We’ve been talking about going to, I’ll try to pronounce this one too. Boks Hot Springs that is located in Big Bend National Park here in Texas. They’re actually located only a few yards from the Rio Grande River, which is really cool. So it’s like right on the edge of two countries. It’s got this just natural look to it, it looks really cool. We wanna hit big band national park already. And so to add this on, ideally in the winter and not in the a hundred plus degree summer. Yeah, that’ll be a good experience when we go

3 (43m 24s):
There. Oh yeah, I’m looking forward to it. So those are four of our bucket list hot spring destinations that we haven’t been to. If any of you guys have been to these locations, wanna share any information about it, please let us know. We definitely want to hear it. Or if there’s anywhere that we didn’t mention that you think that we should know about, share it with us too cuz we definitely want to know for ourselves and bring that to other squats, attentions.

5 (43m 48s):
All right, squats. It’s that time of the week. Questions of the week.

4 (44m 1s):
Question number one was from Gabby from Denver. She asks of the Hot Springs we listed what location was our favorite?

3 (44m 8s):
Oh that is so tough. I think in its natural element, I’m probably like in favorite like is different than best memory cuz the one in the Philippines was really fun. But favorite natural element. I’m gonna go with Kirkham. Hot. Springs. Wow. I, yeah, I really, really enjoyed that. I think it was because of the snow coming naturally from the cliff side and it’s like, like a hot waterfall. Yeah, that was cool. But an overall experience though, I would say Hot, Springs National Park and Art. Really. It’s like I loved it. I think the bathhouse has given a whole nother vibe to it too. Yeah,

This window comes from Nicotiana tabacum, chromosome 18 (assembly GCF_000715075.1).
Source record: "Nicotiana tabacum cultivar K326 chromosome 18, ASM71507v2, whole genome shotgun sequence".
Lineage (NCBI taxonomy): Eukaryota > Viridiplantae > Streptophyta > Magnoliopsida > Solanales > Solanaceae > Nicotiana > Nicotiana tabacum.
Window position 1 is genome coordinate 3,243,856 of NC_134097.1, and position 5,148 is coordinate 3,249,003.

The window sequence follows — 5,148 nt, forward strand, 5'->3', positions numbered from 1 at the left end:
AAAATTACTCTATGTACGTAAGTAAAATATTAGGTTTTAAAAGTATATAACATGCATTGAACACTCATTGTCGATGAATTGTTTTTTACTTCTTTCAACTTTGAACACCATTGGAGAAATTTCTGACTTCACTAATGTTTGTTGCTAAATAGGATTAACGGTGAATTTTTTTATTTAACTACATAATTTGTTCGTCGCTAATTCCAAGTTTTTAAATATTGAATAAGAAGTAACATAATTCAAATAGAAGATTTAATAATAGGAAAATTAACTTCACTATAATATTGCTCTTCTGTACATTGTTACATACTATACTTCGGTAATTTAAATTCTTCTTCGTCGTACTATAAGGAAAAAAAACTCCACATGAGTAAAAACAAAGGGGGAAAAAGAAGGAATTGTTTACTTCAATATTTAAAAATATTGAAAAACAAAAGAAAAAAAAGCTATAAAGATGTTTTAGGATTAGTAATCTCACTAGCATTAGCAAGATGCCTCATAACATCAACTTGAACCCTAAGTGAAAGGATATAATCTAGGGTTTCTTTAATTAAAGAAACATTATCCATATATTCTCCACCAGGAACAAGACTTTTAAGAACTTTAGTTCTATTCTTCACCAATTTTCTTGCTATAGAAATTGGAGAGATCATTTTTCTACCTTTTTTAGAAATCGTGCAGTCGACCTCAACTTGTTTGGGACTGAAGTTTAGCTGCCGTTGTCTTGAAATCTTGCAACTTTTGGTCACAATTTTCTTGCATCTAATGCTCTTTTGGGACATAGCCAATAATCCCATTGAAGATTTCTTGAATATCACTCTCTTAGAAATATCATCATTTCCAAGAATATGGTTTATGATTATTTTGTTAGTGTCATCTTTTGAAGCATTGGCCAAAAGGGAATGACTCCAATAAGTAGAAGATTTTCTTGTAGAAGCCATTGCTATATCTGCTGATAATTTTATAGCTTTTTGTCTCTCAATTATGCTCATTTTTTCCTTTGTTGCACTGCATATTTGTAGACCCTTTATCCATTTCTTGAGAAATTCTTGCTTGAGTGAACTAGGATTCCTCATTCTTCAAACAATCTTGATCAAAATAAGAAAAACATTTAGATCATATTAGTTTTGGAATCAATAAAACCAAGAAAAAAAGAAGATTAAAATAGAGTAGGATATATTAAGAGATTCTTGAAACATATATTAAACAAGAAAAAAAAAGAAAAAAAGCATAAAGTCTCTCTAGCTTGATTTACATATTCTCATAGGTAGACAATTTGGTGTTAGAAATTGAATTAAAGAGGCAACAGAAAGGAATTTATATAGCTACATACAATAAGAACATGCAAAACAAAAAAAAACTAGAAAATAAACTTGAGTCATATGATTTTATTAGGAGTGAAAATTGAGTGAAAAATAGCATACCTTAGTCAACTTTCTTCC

4 (44m 43s):
I would say my favorite from the, what we’ve listed is their musty Papa Yk. Like I just feel like the Mountains in the background, you’re in the Andes, you’re staying at this nice hotel resort area, the thermal pools right at your front door and then you can book a spa package. That was amazing.

5 (45m 1s):
Yeah, I mean it’s hard to beat the Hot Springs right outside of your door. It’s like a tie between that one and Grtuas and Tolantongo in Mexico for me just because of how sprawling it was and it was natural and they were gorgeous and you could just spend so long there. They’re all amazing. They all have something to offer.

4 (45m 19s):
But really good question Gabby. Question number two is from Rachel, who’s from Chicago. She asks, are all Hot Springs clothing optional?

3 (45m 29s):